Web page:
Publius Ovidius Naso (20 March 43 BC – AD 17 or 18), known as Ovid in the English-speaking world, was a Roman poet who wrote about love, seduction, and mythological transformation.
He is considered a master of the elegiac couplet, and is traditionally ranked alongside Virgil and Horace as one of the three canonic poets of Latin literature. His poetry, much imitated during Late Antiquity and the Middle Ages, decisively influenced European art and literature.
The Metamorphoses is our best classical source of 250 myths of Roman times.
Saint Ovidius (Portuguese: Santo Ovídio), also Saint Auditus, is a Portuguese saint. According to hagiographies of the 16th century, Ovidius was a Roman citizen of Sicilian origin.
Tradition states that he was sent to Braga by Pope Clement I, where he served as the city’s third bishop around 95 AD. He is said to have baptized Saint Marina and her sisters after they were abandoned by their mother.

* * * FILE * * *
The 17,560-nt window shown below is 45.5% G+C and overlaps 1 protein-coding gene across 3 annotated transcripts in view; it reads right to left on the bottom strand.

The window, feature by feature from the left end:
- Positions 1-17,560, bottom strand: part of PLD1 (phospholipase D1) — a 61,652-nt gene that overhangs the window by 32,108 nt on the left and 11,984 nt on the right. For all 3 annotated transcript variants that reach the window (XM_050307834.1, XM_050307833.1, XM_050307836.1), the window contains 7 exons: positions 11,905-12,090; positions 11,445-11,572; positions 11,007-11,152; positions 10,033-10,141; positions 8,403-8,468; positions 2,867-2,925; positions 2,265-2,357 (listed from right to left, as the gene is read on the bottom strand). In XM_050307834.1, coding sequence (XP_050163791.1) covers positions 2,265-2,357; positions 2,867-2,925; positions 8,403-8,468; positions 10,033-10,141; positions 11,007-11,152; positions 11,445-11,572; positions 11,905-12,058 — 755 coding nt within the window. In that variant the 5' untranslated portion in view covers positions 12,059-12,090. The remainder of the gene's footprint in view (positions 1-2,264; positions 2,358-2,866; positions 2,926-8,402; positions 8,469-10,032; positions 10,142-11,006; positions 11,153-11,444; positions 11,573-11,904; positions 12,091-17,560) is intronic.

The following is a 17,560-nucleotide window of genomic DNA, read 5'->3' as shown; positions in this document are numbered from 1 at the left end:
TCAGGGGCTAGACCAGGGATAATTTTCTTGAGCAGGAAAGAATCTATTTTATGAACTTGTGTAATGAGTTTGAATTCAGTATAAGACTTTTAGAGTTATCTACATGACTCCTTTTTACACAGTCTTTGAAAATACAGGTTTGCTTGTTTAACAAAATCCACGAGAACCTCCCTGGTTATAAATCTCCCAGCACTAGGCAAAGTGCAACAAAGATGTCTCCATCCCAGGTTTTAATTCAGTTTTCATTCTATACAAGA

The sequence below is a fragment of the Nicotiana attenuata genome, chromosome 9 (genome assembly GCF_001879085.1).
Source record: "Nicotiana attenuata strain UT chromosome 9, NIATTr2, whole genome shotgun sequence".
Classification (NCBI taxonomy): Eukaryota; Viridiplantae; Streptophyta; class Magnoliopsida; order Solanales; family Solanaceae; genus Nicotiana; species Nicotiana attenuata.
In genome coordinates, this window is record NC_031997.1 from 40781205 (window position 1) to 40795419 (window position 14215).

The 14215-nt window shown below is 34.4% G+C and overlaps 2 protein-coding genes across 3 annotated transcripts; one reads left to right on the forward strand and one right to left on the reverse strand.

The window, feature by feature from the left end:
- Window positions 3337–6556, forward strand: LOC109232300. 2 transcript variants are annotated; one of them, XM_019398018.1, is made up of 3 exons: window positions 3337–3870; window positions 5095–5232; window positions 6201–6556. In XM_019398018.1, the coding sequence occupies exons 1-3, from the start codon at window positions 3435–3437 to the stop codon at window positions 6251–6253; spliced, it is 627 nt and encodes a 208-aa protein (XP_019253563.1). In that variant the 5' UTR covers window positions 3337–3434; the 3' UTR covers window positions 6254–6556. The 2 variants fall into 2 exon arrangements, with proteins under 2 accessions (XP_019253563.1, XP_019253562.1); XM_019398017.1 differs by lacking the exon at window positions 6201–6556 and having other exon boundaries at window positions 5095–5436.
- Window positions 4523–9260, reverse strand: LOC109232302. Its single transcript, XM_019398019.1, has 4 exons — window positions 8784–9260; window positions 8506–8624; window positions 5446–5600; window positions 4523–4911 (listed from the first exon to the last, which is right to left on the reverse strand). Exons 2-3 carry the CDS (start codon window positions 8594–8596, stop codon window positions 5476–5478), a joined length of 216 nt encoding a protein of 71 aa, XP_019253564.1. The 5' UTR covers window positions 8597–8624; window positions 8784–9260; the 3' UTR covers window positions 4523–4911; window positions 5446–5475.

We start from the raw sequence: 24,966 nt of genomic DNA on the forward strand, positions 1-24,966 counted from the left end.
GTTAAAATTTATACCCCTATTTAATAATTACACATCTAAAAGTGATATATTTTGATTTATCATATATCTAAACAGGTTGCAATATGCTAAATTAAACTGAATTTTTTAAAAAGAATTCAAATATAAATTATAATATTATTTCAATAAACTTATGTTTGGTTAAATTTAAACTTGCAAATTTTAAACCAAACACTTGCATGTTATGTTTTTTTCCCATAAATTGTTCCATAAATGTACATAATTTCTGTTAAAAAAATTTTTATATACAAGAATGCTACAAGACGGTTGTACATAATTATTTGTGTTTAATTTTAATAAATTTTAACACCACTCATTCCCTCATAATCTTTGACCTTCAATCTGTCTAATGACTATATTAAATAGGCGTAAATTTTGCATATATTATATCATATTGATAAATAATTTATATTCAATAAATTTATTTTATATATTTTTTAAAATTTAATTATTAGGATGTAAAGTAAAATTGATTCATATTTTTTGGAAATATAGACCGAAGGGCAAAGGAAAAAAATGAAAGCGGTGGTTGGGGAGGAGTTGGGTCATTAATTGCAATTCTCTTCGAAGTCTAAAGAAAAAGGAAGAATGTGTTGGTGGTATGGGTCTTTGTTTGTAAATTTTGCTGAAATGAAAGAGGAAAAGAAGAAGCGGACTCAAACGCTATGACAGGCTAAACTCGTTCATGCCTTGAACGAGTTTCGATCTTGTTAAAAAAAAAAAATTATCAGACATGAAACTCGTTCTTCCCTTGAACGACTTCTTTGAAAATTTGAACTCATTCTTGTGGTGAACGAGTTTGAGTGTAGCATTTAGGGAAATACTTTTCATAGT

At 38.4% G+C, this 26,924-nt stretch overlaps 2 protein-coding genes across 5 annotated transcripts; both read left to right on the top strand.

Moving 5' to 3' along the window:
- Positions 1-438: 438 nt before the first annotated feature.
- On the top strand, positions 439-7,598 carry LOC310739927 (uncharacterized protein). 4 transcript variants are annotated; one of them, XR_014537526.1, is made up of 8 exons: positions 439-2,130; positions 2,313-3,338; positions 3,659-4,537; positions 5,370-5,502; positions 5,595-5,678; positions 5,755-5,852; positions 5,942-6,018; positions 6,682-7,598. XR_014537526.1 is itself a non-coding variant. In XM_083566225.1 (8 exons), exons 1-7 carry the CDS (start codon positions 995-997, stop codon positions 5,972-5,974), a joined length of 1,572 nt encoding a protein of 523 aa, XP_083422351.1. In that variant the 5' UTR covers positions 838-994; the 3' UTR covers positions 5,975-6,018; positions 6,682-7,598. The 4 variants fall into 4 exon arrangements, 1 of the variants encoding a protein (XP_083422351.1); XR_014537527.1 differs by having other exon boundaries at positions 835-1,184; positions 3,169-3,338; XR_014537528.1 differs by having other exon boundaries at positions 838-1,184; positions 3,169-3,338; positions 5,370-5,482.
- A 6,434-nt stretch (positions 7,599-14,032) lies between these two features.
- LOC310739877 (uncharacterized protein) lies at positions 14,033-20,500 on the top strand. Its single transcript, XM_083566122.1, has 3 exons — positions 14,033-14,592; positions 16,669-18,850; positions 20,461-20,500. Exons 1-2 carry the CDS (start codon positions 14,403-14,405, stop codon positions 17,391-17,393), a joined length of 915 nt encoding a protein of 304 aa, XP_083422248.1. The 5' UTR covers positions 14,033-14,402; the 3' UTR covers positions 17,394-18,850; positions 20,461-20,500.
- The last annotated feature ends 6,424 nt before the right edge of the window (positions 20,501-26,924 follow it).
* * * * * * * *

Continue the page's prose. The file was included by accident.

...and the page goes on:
Ovid Densusianu also known under his pen name Ervin was a Romanian poet, philologist, linguist and folklorist. He is known for introducing new trends of European modernism into Romanian literature. He was a professor at the University of Bucharest, and a member of the Romanian Academy.
Juventinus Albius Ovidius was the name of the author of thirty-five distichs entitled Elegia de Philomela, containing a collection of those words which are supposed to express appropriately the sounds uttered by birds, quadrupeds, and other animals